Done right, models and frameworks do an excellent job of reflecting the essence of a strategy. BUT if process starts to dictate creative and strategic thinking, it limits our ability to go beyond the obvious. So rather than using brand and comms frameworks as ‘to-be-filled-out’ blueprints, we need to ask ourselves how, or even if, they can actually help us to get to excellent work – or if the task demands a different approach to get to the right solution.

What do you think is the most underused resource for better strategy?

Listening. As strategists, we try to get to the right answer immediately, instead of taking the time to really ask the right questions. To truly understand the core challenge, you have to start by listening to the real needs and motivations behind a brief. The consumer and culture is at the heart of everything – or should be, and the biggest brands always resonate with a consumer need.

Harnessing the potential that lies within the organisation itself is crucial if you want to understand the challenges and credible opportunities for the brand – and by that I mean speaking to the product owners, the business development department, the front desk, customer service, etc.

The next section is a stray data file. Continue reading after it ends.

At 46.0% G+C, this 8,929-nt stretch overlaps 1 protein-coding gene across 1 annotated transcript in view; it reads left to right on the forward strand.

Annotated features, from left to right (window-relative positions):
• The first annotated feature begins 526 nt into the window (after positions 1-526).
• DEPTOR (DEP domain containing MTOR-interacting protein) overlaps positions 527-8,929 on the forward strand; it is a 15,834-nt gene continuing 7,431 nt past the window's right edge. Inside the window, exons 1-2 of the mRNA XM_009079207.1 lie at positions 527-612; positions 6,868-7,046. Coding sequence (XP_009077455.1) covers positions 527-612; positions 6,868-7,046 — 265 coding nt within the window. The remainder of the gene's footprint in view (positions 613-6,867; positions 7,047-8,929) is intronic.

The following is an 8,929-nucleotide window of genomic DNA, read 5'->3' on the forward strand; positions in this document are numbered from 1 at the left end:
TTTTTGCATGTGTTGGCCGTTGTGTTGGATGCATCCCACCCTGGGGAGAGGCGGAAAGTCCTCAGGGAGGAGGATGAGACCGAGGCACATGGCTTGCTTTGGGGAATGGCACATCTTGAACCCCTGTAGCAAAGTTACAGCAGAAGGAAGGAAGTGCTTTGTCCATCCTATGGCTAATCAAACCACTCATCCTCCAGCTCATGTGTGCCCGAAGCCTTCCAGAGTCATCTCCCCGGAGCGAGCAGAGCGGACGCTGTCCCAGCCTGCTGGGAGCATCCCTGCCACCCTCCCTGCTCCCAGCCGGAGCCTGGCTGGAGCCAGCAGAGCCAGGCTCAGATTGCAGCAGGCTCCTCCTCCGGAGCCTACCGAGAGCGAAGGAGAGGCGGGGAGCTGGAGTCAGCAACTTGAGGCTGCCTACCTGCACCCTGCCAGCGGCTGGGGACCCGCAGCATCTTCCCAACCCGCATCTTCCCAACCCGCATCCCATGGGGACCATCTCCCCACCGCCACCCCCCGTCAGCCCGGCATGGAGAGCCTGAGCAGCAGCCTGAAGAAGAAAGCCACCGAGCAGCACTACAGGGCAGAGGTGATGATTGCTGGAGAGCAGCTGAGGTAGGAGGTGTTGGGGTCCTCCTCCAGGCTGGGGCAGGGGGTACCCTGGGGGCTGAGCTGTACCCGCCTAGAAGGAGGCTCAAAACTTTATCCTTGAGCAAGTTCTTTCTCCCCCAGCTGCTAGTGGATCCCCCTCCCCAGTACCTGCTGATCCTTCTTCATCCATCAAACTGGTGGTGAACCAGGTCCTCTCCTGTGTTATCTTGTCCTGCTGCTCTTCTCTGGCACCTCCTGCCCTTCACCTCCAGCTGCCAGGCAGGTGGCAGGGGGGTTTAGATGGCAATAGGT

This also means listening to the people the brand wants to win in the real world, instead of just relying on numbers. Conversations are such rich places to gain insights – personal interviews, listening into communities (like Reddit) or using a diligent social listening practice.

My former boss, Guido Heffels from Heimat Berlin, never got tired of literally just looking outside the window and asking all of us: What are those people out there thinking? I never forget that.

And at Anomaly we believe the best solutions come from gathering a highly diverse group of brains around a business problem. Ultimately, the true beauty of discovery is when quantitative data and qualitative listening come together and support one another.

Is there anywhere you go when you’re struggling with a brief or a place that seems to help you work or think?